The transition from primary to secondary can be a stressful time for children and the disruption caused by Covid-19 has left Year 6 pupils facing additional uncertainty.

At Bovington Academy, Principal Sara White was offered some help from a serving Army Officer.

Year 6 students at the primary school have been given mindfulness sessions organised by Major Pat Burgess, based at the nearby Armour Centre, to equip them with strategies that will support them through the process.

Over a six-week period before the end of term, Major Burgess held classes with the pupils teaching them breathing exercises to help them feel calm and techniques designed to boost the wellbeing of their minds.

Ms White, who below provides her best tips for parents to help their child
before the start of school in September, told the Dorset Echo: ‘’There is more worry about secondary transition this year and it has created a little more unrest for the children.
‘’There is always an element of worry because it’s change and with change always comes that slight anxiety about something new.
‘’In the past we’ve been able to visit secondary schools and been able to take children there but Government guidance has not allowed that this year. Secondary schools have provided virtual transition sessions but it’s not the same as face-to-face and it has created a little bit more unrest around what is happening.
‘’A lot of positive has come out of lockdown – our pupils have adapted and developed different skills. However, it’s really important to equip children with the ability to adapt and to let them know it’s ok to be worried about change but to have the strategies to cope.
‘’This is where the mindfulness sessions with Pat have been so useful in providing that support for the children.’’

Major Burgess has most recently been awarded an MBE in recognition of his tireless work in bringing mindfulness to the world of defence. He has a BSC (Hons) in Psychology, a Diploma in Mindfulness and has been trained in Mindfulness Based Cognitive Therapy at Oxford.

Major Pat Burgess

He said: ‘’This is preparation for next steps done in a really positive light, done in a way that we’re preparing for the next step as an inevitable step and the way you face it is down to you as an individual. So giving them the ownership but arming them with the skills and the knowledge and then to be able to take those steps almost seamlessly and yes, there will be unrest and there will be a bit of getting used to it but arming them so they can deal with it when they get there.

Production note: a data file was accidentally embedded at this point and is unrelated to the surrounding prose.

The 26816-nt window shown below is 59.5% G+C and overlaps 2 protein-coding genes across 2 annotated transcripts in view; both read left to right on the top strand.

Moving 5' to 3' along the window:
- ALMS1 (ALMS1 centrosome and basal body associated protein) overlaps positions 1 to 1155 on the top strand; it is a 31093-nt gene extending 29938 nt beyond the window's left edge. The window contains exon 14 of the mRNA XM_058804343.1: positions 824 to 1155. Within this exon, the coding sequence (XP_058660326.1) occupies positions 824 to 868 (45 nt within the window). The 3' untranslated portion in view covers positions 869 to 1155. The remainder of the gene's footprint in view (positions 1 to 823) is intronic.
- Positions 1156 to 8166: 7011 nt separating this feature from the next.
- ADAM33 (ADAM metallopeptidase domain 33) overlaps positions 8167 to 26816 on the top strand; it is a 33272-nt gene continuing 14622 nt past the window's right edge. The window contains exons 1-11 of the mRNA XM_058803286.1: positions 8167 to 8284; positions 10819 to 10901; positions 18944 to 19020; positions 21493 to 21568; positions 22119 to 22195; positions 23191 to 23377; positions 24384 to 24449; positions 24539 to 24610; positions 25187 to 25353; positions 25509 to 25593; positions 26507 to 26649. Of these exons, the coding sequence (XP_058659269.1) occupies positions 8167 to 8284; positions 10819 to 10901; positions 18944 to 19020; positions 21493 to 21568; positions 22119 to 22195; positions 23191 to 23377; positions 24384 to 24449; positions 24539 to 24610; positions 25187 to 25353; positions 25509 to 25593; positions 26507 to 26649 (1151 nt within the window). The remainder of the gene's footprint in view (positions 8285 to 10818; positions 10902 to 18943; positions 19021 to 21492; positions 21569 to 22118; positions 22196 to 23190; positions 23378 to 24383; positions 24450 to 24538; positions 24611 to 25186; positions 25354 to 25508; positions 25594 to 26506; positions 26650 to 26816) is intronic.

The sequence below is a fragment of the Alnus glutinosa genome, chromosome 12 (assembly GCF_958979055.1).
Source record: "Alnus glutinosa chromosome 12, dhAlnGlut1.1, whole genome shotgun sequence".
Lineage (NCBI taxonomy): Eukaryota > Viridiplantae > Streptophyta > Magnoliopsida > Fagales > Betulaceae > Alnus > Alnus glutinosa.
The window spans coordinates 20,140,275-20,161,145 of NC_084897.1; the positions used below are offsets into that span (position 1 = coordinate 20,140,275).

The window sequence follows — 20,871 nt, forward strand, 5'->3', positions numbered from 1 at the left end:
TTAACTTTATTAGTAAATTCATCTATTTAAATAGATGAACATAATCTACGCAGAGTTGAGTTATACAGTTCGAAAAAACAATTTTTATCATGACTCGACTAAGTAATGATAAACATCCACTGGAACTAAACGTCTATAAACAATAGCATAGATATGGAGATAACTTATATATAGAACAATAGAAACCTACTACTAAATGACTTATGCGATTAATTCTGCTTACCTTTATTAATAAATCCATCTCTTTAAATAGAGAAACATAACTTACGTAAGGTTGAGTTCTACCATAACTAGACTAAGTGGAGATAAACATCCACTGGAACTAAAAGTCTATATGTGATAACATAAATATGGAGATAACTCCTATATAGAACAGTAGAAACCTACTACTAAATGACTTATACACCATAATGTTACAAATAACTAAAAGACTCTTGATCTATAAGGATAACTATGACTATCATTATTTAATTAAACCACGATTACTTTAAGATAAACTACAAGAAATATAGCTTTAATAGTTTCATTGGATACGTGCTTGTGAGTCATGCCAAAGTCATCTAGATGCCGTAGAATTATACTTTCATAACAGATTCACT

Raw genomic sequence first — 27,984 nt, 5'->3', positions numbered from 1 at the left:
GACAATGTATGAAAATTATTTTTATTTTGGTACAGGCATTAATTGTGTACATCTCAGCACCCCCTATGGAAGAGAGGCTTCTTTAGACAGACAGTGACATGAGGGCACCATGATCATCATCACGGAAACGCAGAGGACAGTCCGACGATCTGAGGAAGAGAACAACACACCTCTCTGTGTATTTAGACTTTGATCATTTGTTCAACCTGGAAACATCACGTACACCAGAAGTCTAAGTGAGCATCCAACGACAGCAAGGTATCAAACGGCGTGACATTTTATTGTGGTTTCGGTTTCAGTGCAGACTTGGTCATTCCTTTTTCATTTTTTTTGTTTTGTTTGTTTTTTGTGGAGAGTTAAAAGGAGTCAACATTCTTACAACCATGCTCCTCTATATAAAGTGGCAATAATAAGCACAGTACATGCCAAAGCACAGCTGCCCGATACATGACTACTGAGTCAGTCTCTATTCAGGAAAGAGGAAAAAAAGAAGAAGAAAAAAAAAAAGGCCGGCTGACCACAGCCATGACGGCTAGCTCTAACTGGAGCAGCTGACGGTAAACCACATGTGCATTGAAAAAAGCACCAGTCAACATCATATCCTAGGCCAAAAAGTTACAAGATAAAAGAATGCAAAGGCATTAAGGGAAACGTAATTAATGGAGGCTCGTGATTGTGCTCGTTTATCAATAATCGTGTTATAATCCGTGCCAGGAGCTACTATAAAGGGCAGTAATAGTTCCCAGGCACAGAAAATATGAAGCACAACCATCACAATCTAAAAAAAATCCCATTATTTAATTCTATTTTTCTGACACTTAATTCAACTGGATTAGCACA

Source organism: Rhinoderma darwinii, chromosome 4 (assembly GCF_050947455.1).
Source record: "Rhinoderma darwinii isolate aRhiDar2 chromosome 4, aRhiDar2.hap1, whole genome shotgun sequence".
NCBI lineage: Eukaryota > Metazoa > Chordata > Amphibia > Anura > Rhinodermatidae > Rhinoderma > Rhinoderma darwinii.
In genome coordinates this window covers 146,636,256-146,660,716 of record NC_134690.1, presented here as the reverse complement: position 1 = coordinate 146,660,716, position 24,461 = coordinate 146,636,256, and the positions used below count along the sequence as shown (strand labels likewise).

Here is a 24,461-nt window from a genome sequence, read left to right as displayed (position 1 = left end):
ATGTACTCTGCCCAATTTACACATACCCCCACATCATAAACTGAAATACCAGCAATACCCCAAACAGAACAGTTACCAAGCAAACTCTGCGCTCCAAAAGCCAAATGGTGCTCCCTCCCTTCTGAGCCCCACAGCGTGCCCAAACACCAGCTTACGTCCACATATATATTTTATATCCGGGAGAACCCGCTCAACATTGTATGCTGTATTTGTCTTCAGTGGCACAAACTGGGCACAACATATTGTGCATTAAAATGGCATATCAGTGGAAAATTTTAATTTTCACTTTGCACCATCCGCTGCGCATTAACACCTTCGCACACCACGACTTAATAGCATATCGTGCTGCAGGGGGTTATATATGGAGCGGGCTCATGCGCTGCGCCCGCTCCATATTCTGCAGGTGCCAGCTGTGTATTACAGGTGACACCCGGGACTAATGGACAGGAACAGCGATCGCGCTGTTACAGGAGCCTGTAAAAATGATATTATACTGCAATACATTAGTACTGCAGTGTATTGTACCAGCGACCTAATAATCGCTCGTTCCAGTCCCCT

‘’We’ve been focusing on a combination of breathing techniques to help them feel calm if they find themselves feeling anxious, asking them to talk about their feelings and also to focus on the positive – change is good. Helping them to understand that change is the only thing that you can count on. Nothing stands still.’’

With approximately 70% of students at Bovington Academy from families with a military background it is unsurprising that the school has a close relationship with the Armour Centre.

Major Pat Burgess pictured during a mindfulness session with students

Major Burgess’ interest in mental health, resilience and more specifically mindfulness started in 2009 whilst on operations in Afghanistan. He is a member of the Defence Mindfulness Steering Group and runs mindfulness classes for both military and civilian staff at the Armour Centre in Bovington.

Sara White’s top transition tips for parents:

  1. Discussion – talk through all of your child’s worries and concerns about starting secondary school and work with them to find a solution to any fears that they may have.
  2. Mindfulness – teach your children a few techniques to calm them if they are feeling anxious or worried – breathing exercises are simple and effective and can be discreetly done anywhere.
  3. Encourage children to build strategies to organise themselves independently, eg work with your child to get their bags, pencil cases, uniform, equipment, lunch ready the night before to save a stressful situation in the morning.
  4. Getting to school – find time in the summer holidays to practise the journey together so that your child is familiar with all aspects of how they will get to school.
  5. Making friends is such an important part of transition to secondary school. Most children will have had the same friendship groups for the majority of their primary school years and have not really needed to think too much about the skills of making new friends. Teach your children the basics of smiling and eye contact and the value of a compliment. Every person in Year 7 will be in the same position as your child.
  6. Keeping safe online will now probably be more important than ever. Help your child manage their screen time and talk about the pressure that social media can put on its users. Talk about the impact on wellbeing; the effect screens can have on the brain, sleep cycles and behaviour. Discuss the increased exposure to online risks; peer pressure; signs of cyberbullying. Always keep those channels of conversation open and listen to your child.